An employer that failed to prove it filed its Forms W-2/W-3 with the Social Security Administration (SSA) was, nevertheless, not liable for a tax penalty for intentionally disregarding the filing requirement. This may be a comfort if you’re filing paper W-2s/W-3, which are due to the SSA by the end of this month. (Hom & Associates, Inc. v. Commissioner, T.C. Summ. Op. 015-49, U.S. Tax Court, 2015)
An honest mistake. For 2004 and 2006, an employer issued W-2s to employees but failed to file those forms with the SSA. The president of the company said that he generally followed the same procedure every year—after mailing the forms to the SSA, he saved copies on his computer. Since he followed the same procedure every year, he thought the forms had been filed.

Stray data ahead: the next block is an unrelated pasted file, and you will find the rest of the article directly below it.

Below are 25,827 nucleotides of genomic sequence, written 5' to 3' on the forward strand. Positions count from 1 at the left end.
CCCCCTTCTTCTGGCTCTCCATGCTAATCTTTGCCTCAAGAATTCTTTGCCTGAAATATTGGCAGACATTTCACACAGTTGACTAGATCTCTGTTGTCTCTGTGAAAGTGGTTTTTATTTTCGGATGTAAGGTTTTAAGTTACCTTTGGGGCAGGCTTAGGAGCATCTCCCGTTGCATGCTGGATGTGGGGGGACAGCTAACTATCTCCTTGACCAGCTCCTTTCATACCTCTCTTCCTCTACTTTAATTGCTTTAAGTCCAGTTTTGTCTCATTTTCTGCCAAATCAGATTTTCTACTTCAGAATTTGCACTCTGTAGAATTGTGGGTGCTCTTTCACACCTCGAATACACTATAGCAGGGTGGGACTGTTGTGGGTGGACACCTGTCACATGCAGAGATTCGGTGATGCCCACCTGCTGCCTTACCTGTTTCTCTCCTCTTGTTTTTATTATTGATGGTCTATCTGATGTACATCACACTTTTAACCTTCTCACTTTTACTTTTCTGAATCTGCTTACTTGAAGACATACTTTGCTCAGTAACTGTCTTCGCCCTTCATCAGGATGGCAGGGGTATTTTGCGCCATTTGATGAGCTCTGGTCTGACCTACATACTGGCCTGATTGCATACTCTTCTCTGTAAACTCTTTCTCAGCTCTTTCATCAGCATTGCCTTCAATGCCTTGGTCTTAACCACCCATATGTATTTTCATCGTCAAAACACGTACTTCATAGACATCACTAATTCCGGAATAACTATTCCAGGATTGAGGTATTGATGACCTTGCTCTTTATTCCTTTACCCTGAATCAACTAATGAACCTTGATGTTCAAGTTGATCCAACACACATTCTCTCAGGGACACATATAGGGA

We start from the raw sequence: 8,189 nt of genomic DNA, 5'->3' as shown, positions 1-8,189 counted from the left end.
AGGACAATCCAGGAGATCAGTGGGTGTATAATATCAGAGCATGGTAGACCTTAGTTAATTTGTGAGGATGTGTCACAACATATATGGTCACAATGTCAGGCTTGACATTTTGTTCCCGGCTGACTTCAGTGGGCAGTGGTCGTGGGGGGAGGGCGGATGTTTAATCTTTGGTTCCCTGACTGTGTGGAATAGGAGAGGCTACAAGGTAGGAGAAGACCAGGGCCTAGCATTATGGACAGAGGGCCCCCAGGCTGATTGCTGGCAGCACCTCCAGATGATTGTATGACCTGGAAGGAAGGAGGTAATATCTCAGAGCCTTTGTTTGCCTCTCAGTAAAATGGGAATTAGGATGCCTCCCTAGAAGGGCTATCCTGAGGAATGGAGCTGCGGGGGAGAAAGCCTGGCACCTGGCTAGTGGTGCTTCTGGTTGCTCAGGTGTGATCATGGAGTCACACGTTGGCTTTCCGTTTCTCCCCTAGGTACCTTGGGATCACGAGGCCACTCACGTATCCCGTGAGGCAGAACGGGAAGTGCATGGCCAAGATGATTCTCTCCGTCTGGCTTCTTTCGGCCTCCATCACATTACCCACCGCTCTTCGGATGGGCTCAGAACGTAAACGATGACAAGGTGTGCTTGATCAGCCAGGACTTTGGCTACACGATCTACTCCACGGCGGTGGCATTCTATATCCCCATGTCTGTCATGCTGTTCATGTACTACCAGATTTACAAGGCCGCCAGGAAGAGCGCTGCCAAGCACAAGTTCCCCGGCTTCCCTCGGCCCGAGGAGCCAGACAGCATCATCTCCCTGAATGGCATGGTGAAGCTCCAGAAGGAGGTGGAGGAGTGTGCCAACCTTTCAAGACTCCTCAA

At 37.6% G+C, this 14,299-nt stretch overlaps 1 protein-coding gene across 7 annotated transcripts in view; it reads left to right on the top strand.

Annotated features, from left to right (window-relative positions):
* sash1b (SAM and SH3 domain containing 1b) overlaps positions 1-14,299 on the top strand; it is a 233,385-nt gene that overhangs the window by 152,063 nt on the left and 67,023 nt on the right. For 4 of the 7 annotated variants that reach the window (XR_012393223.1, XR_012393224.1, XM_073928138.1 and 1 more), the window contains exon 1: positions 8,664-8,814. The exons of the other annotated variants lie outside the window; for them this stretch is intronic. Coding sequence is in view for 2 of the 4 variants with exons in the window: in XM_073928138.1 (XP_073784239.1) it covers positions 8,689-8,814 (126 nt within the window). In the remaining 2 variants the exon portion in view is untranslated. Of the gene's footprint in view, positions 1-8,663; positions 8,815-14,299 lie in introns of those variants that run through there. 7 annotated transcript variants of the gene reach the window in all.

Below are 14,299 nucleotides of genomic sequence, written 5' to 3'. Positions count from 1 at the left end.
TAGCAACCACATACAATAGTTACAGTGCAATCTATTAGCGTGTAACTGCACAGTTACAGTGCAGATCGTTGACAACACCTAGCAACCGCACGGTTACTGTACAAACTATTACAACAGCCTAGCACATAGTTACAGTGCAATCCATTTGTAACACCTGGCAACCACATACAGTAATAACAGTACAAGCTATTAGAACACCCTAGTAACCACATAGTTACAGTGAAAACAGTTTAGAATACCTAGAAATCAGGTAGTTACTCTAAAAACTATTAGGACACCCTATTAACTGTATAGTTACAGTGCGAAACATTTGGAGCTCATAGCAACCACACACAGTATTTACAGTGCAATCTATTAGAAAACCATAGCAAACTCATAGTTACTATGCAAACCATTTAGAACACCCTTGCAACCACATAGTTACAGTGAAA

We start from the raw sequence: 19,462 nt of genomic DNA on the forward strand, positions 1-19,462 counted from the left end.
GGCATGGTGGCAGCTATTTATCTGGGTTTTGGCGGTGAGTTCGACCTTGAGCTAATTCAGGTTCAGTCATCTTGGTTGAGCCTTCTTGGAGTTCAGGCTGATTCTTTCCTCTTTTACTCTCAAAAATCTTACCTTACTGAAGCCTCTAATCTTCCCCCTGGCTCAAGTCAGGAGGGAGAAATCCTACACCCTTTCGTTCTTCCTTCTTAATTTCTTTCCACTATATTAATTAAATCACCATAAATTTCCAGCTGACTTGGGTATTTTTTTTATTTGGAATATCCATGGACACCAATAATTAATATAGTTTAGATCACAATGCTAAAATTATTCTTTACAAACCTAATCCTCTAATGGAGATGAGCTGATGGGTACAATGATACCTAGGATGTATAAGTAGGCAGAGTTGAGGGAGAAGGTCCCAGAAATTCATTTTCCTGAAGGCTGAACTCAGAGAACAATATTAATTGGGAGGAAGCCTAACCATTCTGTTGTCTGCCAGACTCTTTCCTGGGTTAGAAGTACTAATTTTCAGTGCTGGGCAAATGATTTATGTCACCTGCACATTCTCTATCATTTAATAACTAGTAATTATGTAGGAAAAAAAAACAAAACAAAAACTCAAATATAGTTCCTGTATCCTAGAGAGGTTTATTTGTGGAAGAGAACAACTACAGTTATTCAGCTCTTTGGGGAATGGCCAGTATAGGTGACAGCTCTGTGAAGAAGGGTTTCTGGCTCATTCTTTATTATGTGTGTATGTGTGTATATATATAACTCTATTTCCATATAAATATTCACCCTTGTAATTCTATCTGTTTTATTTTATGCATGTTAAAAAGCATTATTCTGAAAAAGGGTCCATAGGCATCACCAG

The IRS assessed a penalty for intentionally disregarding the requirement to file W-2s. The employer conceded the forms weren’t filed but disputed the penalty. The Tax Court agreed and ruled in the employer’s favor. Tax Court: A penalty for intentionally disregarding a filing requirement applies when the failure wasn’t accidental, unconscious or inadvertent.
Here, the court said, the president testified convincingly that he believed the forms had been filed. The court also noted that the IRS never prompted the employer to correct its failure. Finally, the court said that the employer didn’t have a pattern or practice of not filing.
Credibility is everything
It’s important to establish a reputation of compliance with the IRS and the SSA. This employer did, so even though it may still be on the hook for penalties for failing to file its W-2s, it doesn’t have to pay the more onerous penalty for intentionally disregarding the filing requirement.